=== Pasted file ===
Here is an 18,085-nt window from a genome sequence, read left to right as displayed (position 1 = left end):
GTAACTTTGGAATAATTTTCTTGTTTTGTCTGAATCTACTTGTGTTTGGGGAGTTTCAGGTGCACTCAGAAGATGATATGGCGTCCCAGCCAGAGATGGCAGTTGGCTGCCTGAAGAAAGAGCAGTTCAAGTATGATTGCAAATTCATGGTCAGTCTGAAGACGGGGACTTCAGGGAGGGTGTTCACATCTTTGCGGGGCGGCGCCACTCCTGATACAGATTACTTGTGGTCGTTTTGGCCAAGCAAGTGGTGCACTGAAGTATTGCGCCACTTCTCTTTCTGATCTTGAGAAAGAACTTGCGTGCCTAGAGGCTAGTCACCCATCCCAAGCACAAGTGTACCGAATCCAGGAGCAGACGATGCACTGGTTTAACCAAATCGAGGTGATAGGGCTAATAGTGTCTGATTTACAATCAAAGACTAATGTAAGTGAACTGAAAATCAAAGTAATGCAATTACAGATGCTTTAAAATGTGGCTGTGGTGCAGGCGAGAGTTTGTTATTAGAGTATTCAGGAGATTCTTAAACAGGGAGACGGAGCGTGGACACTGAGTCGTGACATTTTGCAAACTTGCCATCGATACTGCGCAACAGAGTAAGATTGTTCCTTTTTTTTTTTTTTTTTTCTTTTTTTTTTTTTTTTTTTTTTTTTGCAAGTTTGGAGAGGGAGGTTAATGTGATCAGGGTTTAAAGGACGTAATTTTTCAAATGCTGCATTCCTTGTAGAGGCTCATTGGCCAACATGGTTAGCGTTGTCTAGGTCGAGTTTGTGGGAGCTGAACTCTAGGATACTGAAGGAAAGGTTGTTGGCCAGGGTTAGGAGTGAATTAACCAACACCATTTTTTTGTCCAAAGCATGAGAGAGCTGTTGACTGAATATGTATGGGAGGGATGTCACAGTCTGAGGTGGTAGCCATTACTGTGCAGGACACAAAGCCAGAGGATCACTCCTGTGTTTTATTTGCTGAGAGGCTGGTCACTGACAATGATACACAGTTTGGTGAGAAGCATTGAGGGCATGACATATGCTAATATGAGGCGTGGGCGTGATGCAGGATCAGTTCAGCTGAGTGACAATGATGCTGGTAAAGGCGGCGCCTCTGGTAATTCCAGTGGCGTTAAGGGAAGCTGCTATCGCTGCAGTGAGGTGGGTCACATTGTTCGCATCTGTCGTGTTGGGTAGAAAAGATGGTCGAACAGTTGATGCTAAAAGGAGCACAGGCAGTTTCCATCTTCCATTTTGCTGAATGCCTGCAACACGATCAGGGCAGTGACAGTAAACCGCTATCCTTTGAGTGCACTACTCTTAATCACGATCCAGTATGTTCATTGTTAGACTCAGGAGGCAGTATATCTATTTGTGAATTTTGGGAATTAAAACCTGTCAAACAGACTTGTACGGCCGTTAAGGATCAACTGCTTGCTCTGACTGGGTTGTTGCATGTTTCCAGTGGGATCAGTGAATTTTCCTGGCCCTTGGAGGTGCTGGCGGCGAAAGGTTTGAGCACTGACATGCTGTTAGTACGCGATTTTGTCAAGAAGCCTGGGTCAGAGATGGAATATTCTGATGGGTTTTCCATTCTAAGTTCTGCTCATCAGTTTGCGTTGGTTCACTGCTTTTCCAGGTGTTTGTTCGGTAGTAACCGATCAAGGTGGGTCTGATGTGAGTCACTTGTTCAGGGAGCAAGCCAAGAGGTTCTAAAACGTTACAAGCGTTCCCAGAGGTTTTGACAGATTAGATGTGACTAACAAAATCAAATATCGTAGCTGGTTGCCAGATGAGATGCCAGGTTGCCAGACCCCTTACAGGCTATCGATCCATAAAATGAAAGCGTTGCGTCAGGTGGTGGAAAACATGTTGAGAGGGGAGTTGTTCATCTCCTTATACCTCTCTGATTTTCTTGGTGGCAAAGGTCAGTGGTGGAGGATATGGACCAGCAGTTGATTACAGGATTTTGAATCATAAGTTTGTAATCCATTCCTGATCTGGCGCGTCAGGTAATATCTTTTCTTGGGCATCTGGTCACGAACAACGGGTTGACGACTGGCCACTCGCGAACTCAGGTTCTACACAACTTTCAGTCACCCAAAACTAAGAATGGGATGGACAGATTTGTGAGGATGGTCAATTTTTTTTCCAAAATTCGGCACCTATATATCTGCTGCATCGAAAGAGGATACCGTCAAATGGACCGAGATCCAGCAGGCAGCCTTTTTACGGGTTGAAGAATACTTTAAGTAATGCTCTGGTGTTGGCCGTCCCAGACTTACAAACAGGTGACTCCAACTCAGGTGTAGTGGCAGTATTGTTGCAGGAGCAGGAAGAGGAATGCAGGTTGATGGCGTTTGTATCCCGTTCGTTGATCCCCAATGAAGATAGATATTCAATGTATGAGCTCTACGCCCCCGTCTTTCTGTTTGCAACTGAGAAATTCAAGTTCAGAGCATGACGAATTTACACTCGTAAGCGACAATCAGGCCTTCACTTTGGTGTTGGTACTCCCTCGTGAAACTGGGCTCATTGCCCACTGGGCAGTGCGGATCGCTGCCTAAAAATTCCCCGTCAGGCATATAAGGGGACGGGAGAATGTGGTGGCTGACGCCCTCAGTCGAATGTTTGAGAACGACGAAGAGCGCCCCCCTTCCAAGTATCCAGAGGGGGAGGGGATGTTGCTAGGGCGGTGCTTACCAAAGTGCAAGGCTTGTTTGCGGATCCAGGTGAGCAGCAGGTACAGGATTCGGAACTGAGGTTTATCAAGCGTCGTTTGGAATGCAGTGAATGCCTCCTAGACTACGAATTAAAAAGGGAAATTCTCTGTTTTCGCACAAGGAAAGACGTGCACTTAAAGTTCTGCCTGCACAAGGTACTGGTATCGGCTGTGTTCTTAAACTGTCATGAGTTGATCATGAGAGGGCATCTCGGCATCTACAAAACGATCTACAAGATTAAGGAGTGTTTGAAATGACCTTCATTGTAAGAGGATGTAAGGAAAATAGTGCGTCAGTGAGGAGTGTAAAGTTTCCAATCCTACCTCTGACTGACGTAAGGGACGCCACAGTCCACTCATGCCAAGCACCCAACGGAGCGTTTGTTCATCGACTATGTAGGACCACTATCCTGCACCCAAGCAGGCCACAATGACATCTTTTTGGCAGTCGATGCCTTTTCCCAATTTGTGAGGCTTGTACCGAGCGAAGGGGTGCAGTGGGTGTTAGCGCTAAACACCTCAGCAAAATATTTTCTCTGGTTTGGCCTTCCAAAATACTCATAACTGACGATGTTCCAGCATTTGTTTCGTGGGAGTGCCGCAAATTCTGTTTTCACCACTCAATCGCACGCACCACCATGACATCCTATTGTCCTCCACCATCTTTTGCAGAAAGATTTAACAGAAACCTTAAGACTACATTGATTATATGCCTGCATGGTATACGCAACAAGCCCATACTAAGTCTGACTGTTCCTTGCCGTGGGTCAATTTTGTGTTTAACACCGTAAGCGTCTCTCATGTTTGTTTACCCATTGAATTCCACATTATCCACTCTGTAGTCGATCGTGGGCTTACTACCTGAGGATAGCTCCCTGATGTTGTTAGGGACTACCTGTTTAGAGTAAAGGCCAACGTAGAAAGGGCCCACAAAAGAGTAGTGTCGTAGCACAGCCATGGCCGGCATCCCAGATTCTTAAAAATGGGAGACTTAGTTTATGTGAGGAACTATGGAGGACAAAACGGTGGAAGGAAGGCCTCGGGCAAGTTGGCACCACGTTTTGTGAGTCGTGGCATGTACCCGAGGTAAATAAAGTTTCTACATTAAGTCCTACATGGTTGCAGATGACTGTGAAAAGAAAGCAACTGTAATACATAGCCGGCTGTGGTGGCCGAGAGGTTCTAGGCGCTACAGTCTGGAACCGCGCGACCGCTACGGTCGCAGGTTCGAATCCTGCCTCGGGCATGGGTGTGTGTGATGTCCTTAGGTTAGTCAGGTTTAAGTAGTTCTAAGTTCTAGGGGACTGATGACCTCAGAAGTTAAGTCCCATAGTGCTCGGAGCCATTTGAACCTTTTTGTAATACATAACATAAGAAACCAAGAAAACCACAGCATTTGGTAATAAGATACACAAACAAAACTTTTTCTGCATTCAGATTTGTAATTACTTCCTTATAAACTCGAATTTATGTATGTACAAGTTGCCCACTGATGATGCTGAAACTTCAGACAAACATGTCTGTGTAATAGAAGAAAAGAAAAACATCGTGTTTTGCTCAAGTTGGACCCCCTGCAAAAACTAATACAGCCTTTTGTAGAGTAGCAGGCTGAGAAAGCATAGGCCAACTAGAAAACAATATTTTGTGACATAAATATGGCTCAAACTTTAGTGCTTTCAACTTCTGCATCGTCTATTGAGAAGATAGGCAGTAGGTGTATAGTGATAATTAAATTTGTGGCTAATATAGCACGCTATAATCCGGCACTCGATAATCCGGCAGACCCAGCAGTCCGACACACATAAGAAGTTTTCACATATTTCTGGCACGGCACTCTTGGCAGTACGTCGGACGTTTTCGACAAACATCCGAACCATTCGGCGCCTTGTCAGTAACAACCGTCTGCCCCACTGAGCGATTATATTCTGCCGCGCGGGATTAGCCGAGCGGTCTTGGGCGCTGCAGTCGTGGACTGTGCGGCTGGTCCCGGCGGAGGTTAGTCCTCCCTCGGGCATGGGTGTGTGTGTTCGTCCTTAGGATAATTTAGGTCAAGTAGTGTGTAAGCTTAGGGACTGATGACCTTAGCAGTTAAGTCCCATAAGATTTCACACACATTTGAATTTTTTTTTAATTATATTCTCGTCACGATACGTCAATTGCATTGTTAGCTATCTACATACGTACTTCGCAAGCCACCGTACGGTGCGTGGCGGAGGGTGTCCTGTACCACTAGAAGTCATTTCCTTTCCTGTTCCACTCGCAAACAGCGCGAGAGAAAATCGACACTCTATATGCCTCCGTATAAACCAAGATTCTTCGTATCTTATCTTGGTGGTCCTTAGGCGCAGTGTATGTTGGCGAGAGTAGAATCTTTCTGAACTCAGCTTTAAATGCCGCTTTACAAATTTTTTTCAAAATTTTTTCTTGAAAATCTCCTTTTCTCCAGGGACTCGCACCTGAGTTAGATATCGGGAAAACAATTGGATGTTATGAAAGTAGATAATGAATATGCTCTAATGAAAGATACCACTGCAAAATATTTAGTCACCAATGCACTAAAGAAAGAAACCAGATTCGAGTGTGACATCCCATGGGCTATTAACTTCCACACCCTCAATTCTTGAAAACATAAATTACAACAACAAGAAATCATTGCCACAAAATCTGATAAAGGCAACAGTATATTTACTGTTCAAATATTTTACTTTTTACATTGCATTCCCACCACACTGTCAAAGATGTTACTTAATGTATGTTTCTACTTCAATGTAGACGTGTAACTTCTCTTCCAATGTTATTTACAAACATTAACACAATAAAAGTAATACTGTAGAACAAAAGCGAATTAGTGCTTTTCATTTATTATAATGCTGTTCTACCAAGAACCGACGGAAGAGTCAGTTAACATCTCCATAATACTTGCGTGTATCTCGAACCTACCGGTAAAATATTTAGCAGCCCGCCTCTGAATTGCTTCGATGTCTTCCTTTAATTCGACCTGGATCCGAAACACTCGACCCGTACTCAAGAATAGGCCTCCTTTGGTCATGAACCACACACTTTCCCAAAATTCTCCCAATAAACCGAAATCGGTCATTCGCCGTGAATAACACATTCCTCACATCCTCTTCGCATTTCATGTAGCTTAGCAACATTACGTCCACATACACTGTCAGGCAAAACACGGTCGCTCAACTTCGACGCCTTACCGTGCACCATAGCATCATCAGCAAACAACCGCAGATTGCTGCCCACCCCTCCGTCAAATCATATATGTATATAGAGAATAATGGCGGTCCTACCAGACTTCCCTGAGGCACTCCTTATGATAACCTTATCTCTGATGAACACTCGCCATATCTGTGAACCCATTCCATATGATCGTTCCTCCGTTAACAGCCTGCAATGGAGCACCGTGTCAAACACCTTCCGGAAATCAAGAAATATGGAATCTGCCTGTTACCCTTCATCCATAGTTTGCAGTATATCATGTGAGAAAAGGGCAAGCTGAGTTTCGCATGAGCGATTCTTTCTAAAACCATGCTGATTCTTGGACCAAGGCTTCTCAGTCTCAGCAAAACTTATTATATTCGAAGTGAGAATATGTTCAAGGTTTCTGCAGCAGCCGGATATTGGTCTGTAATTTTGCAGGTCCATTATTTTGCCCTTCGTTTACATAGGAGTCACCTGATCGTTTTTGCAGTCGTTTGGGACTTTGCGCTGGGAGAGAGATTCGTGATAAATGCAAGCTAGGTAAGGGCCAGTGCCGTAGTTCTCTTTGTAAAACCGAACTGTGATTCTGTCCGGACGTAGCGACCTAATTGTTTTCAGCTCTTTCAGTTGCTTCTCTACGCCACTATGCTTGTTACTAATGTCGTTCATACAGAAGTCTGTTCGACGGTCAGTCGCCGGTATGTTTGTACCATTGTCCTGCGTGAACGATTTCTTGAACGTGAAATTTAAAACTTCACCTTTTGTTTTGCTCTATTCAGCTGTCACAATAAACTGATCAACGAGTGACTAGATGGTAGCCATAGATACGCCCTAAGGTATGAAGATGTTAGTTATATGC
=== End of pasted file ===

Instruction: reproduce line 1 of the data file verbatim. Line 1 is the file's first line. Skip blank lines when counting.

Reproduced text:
Here is an 18,085-nt window from a genome sequence, read left to right as displayed (position 1 = left end):